1. Mental illness doesn't breed killers, anger does (w/video)


    In the 1980s, I was working toward my degree in clinical psychology by training at a psychiatric hospital in Washington, D.C. One sweet, diminutive, elderly patient sometimes wandered the halls. She had been committed to the hospital after she stabbed someone in a supermarket. She was what is sometimes referred to as a …

    Spc. Ivan Lopez is suspected of fatally shooting three people before killing himself at the Fort Hood Army base in Texas on April 2.
  2. Early lab work suggests existence of undiscovered Dozier cemetery


    TAMPA — Coffin nail by coffin nail and bone fragment by bone fragment, University of South Florida forensic anthropologists are learning more about the identities of remains exhumed months ago from a hidden cemetery at the state's longest-running and most criticized reform school.

    An artist’s rendering provided by USF shows what one of boys buried at the Dozier school may have looked like based on forensic evidence unearthed at the school.
  3. 35 years later, he's leaving Gulf High School — again

    Human Interest

    Dan Barrus walked across the stage at Gulf High School in the spring of 1974, accepted his diploma and returned to his seat. In his green cap and gown, he gripped the sheepskin and offered this promise to his buddies: "I'm never coming back to this (expletive) place.''

    Gulf High English teacher Dan Barrus talks with his third-period students during class Wednesday morning. Come May 30, he’s retiring after 35 years.
  4. At 100, Mr. Newton still working, just a little slower (w/video)

    Human Interest


    His boss at Bama Sea Products told him to take Friday off. Sleep in, relax. Enjoy your birthday.

    U.S. Rep. Kathy Castor gives a birthday kiss to Mr. Newton at his party Friday at Bama Seafood, where he has worked longer than anyone can remember. Colleagues, friends and strangers came to celebrate as Newton Murray turned 100.
  5. The last Martin of Gilchrist County (w/video)

    Human Interest


    A traveling day. Nathan Martin is going to town. He is going to have a meal with the woman he loves. He usually hates wearing a shirt, but Vida will tsk tsk if he shows up with chest bare. He also needs to decide what to do about footwear. He hates shoes even more than he hates wearing a shirt.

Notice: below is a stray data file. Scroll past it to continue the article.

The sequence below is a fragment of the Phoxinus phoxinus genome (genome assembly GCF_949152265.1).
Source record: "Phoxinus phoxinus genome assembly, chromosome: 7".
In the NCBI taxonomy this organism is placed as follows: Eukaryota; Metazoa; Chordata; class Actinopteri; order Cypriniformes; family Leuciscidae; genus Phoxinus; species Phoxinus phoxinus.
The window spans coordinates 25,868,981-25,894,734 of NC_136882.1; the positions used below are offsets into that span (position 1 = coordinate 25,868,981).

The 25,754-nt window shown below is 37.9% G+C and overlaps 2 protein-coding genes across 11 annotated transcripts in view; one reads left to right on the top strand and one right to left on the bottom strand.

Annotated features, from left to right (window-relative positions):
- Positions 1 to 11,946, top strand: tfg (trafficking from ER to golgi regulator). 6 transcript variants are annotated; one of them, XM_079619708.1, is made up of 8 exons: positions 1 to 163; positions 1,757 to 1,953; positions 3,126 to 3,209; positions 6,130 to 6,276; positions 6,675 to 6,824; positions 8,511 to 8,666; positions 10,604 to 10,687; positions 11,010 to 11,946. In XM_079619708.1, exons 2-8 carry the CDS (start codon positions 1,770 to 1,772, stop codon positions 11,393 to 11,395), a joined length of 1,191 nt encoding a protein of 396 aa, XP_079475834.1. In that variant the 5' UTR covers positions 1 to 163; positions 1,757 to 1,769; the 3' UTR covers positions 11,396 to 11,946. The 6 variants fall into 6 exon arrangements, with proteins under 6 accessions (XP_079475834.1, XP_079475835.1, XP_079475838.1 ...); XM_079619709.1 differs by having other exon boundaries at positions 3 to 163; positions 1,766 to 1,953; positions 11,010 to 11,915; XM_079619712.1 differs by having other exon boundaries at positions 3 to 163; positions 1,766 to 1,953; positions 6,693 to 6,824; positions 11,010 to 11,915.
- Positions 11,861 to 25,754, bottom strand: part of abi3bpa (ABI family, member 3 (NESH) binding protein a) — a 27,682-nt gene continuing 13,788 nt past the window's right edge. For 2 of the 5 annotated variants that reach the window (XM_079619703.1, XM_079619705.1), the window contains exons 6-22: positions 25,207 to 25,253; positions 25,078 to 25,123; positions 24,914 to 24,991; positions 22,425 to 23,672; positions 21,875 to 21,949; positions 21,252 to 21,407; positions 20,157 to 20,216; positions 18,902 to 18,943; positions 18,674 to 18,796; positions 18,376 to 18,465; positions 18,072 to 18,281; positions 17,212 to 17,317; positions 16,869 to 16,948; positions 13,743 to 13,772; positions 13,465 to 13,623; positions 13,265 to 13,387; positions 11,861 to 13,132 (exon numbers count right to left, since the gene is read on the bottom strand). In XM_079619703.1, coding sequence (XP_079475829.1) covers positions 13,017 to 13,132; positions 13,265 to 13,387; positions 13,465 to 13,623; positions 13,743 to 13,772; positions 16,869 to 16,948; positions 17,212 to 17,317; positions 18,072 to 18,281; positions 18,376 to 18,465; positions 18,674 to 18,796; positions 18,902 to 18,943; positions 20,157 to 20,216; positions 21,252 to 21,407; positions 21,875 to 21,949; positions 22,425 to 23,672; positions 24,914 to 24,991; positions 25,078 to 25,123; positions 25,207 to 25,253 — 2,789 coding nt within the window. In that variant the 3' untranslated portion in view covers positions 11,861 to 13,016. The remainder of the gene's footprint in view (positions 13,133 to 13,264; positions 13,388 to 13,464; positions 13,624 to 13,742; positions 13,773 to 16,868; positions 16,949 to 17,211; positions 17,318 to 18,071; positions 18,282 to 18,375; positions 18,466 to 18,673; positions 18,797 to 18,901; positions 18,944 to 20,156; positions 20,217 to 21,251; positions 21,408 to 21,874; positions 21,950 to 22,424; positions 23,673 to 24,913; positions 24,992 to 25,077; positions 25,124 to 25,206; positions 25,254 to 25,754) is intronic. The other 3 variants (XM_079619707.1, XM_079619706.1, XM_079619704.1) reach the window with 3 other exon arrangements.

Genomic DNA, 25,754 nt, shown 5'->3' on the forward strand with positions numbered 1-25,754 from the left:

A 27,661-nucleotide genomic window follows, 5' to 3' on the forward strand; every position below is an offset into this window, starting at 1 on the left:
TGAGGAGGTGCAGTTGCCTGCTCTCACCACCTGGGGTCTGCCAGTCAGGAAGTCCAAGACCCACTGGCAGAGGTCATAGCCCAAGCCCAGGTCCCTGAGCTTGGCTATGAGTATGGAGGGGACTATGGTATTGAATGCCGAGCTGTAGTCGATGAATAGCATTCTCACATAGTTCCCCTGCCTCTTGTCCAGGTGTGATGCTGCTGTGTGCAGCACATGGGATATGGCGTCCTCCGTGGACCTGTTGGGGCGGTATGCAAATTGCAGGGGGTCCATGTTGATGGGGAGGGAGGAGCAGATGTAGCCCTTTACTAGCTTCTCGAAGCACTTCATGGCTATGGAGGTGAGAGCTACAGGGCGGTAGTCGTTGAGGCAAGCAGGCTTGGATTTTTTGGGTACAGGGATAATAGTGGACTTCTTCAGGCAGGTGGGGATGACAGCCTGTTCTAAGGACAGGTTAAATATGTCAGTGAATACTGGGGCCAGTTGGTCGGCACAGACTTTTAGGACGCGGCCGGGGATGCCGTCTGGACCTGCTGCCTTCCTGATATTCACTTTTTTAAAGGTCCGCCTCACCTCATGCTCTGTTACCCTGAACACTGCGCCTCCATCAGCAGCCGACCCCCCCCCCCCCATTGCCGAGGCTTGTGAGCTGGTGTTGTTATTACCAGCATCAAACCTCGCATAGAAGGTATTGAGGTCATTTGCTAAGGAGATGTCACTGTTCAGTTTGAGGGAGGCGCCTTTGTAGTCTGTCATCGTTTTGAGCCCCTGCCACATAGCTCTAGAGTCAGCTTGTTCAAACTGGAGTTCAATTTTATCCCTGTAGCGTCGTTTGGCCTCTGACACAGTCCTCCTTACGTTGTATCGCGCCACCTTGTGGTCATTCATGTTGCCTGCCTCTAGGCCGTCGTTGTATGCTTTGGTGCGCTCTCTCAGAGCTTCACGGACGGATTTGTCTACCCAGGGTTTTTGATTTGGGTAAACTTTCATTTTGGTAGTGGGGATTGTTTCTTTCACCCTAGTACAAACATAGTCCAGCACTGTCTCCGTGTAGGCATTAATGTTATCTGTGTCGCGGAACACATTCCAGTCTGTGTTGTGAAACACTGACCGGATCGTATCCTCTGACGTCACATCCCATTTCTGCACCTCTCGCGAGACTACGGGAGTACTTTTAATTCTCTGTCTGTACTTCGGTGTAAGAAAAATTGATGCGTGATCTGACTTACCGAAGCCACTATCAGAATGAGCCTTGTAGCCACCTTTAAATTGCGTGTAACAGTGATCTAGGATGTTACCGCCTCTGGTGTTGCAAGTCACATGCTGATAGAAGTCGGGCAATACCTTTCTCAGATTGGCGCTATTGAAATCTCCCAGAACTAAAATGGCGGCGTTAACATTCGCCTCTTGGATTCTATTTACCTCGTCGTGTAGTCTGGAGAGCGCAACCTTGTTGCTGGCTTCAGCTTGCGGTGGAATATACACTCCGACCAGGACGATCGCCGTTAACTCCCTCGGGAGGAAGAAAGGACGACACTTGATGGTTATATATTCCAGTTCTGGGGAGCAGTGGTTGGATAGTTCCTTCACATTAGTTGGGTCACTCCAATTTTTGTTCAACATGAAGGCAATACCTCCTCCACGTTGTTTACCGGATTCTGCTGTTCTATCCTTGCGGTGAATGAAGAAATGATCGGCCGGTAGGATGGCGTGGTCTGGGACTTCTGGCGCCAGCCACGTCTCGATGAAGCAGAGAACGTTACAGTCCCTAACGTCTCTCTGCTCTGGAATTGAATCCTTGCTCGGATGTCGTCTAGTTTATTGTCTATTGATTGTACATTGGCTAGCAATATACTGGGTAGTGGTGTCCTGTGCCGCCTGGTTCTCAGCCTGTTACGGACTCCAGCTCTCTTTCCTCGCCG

Most of the time, Nathan Martin, 72, prefers to go barefoot, like he did when he was a boy. 
  6. How one of the Blind Boys of Alabama regained his soul (w/video)

    Human Interest

    Illustration by Don Morris


  7. A nebula awaits astronomer's eye — and his pro-grade RC

    Human Interest

    He left home before dawn that Saturday, followed two friends in a caravan to the Keys.

    John O’Neill saw a comet flash through the sky and, 20 telescopes later, the amateur astronomer is now a noted astrophotographer. He’s shown at the Science Center’s observatory.
  8. Did Westboro Baptist Church's new hater-in-chief once call Tampa home? (w/video)

    Human Interest

    The recent death at 84 of Fred W. Phelps Sr., founder of Westboro Baptist Church, has left an opening at the top of the tiny congregation notorious for its hate-filled rants about homosexuality at soldiers' funerals. Westboro's new leader, according to news accounts, is Steve Drain, who lived in Tampa and attended the …

    For Steve Drain, the road from Tampa student to Westboro Baptist Church leader included protests at funerals of military service members. He helped Fred Phelps create the “God hates …” signs and produced hundreds of videos for the church’s website, Godhatesfags.com.
  9. Madame Kinney, the psychic, is no more, but daughters will carry on

    Human Interest

    Madame Kinney spent a lifetime peering into the future, but even she could not have envisioned the throng that gathered in St. Petersburg for her memorial.

    A vintage billboard points the way to the palmist. She and Bob bought a house in the ’70s before U.S. 19 was a major artery. 
  10. Eddie Gonzalez was great police chief, even better party guest

    Human Interest